Arden urban renewal precinct vision and framework now open for public consultation

The Victorian Planning Authority and the City of Melbourne have created and now released for consultation a draft vision and framework for the Arden precinct. A Spring Street media release estimates the total value of development for the precinct over 30 years is $7billion.

To date, the area has been referred to as the Arden-Macaulay precinct thanks mostly in part to the City of Melbourne's C190 amendment and while the area looks to keep the hyphenated name for the foreseeable future, this consultation round that Spring Street have now launched is specifically for Arden: the 56 hectare parcel that was not included in the City of Melbourne's consultation rounds.

The Arden Urban Renewal Precinct in the wider context: draft Arden vision and framework page 8

What the Ministers say:

The Draft Arden Vision & Framework outlines the Victorian Government’s strategic vision for the precinct. It sets out key design principles and strategic directions to deliver our vision and creates a platform for an informed conversation about these plans with the community, including residents and potential investors.

A transformed Arden will change the way the city works and functions. Growing the central business district with new hubs in Parkville and Arden, will build the knowledge economy while protecting the valued character of North Melbourne.

Richard Wynne, Minister for Planning

Catalysed by the new underground station at Arden, the precinct provides the opportunity to connect growth areas in Melbourne’s west to the growing knowledge workforces and residential communities in Docklands and Parkville, and existing communities in North Melbourne and West Melbourne.

This new station is expected to stimulate over $7 billion in urban development in the surrounding precinct and transform the area into a distinctive new central city destination. One of the country’s most exciting urban renewal opportunities, its location will facilitate the continued expansion of Melbourne’s Central Business District (CBD) to the north and west, and respond to a rebalancing of metropolitan population growth.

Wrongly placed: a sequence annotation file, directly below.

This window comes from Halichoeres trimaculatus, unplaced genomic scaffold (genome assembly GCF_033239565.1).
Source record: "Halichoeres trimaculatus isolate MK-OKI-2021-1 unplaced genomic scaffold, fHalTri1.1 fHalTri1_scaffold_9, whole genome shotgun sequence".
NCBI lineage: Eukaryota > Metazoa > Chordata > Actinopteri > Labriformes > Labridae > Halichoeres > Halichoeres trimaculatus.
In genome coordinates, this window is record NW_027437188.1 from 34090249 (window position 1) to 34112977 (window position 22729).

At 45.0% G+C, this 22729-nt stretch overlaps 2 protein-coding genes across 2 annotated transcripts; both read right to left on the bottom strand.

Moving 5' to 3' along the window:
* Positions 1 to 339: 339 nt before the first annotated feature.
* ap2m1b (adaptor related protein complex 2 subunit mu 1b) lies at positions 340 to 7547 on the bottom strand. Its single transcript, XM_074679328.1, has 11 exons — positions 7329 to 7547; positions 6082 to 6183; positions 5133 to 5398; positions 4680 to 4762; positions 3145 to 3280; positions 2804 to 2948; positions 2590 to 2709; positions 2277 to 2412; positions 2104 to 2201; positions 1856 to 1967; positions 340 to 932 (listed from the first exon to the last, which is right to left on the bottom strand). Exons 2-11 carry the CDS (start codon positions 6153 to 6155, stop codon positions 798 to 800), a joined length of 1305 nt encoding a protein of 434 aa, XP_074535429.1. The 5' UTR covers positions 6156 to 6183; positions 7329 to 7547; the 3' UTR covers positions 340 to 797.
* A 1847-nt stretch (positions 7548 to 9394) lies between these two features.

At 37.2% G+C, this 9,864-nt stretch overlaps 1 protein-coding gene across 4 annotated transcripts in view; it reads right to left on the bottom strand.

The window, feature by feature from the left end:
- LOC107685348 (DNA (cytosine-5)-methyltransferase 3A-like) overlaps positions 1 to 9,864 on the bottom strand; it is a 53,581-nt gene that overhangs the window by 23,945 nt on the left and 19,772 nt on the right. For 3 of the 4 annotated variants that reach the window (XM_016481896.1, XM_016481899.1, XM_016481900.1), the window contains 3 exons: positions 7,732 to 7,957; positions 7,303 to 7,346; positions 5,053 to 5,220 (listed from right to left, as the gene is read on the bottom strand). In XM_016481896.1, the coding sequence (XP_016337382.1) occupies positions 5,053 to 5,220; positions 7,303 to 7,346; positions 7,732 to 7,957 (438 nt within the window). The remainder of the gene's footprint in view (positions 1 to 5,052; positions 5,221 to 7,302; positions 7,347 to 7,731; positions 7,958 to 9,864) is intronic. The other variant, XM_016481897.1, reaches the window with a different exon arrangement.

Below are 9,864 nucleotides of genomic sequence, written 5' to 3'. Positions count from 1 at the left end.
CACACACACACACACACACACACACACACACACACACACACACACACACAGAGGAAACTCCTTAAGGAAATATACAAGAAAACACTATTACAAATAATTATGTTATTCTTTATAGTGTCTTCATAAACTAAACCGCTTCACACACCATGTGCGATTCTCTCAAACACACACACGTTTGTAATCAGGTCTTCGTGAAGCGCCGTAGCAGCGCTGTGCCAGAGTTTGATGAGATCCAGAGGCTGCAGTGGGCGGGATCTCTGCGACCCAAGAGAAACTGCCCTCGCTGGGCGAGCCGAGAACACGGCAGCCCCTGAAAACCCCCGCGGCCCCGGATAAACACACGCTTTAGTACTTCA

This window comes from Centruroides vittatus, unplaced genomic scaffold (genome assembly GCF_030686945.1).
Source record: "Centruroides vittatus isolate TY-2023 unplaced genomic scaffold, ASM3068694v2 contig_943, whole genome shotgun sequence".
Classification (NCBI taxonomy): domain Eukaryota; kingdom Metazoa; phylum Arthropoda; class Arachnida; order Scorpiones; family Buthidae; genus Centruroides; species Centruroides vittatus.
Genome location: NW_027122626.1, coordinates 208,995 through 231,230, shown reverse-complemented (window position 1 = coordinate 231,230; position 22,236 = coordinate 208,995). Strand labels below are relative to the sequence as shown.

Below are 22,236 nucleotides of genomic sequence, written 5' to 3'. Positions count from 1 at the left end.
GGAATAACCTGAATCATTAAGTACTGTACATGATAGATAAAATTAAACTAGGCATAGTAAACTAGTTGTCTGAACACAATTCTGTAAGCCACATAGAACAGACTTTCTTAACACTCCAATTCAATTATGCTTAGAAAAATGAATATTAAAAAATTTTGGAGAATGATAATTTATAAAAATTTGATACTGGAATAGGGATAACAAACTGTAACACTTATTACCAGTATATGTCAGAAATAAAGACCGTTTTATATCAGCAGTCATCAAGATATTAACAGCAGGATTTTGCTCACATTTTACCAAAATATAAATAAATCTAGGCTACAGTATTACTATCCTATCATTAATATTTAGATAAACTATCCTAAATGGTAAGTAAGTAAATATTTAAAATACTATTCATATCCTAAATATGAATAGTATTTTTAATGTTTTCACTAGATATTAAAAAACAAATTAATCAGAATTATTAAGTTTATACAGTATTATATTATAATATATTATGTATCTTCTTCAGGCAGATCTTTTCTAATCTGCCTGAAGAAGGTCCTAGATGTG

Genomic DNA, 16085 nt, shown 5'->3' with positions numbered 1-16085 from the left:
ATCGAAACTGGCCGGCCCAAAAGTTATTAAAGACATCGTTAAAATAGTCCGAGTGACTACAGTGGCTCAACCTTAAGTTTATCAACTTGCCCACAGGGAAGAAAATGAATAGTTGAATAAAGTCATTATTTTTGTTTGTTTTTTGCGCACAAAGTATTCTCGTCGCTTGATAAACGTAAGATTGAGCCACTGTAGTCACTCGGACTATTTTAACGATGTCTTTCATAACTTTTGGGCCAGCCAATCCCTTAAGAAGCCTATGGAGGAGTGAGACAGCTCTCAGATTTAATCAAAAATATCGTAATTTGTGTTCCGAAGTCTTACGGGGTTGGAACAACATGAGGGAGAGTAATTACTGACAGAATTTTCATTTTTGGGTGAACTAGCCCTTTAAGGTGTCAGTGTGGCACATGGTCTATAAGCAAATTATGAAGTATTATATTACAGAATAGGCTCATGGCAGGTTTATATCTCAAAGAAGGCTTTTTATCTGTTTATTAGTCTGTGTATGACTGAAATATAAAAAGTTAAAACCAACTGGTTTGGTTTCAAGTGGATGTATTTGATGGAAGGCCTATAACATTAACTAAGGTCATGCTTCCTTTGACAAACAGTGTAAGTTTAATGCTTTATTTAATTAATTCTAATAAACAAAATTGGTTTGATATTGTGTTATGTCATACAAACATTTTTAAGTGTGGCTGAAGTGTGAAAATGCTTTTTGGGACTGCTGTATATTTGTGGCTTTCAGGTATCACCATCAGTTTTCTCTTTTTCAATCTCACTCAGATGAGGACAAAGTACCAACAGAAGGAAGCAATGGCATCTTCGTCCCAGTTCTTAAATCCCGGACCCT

Arden will also provide a critical link between Melbourne’s planned and existing renewal precincts, including Docklands, E-Gate and, in the longer term, Dynon

Jacinta Allan, Minister for Public Transport and Minister for Major Projects

Arden station - set to open in 2026 with the rest of the Melbourne Metro Rail project stations - will receive the most intensive activities 'to make maximum use of the transport connections' and another key objective in the draft vision and framework is to provide a flexible and fine grain block structure 'that can be developed in multiple ways and at a variety of scales'.

The five strategic directions for the precinct include:

  • Urban transformation: sets out principles for new and more intensive land uses that are appropriate for an expanded central city area.
  • Places for people: emphasises the role of community infrastructure, diverse housing and the design of streets in creating a highly liveable precinct.
  • A diverse public realm: proposes a network of public realm opportunities to boost liveability through recreation, amenity and environmental regulation and to support city resilience.
  • A water-sensitive approach: encompasses revitalisation of the Moonee Ponds Creek and a precinct-wide approach to managing the flooding challenge in Arden and Macaulay and beyond.
  • Sustainable movement: emphasises the role of local walking and cycling connections to support the proposed Arden Station, and of complementary public transport for regional connections.
Key propositions for Arden: draft Arden vision and framework page 12

Further reading and links:

An artist's impression of the 56 hectare Arden Urban Renewal Precinct


It is anticipated that the Arden Urban Renewal Precinct will be home to 15,000 people and 34,000 jobs in 30 years.

A key difference to other urban renewal precincts that are seeing structure plans/frameworks drawn up - Fishermans Bend, for instance, is the most high-profile example - is that Spring Street owns a significant proportion of the land within the Arden precinct, theoretically allowing the state government to control the pace of development to its choosing.

Likewise, there is a significant opportunity for the state government to play a meaningful role in designing, fostering and experimenting with new affordable housing models upon the land in which it owns.

Urban Melbourne urges the state government to pursue this course of action in Arden.

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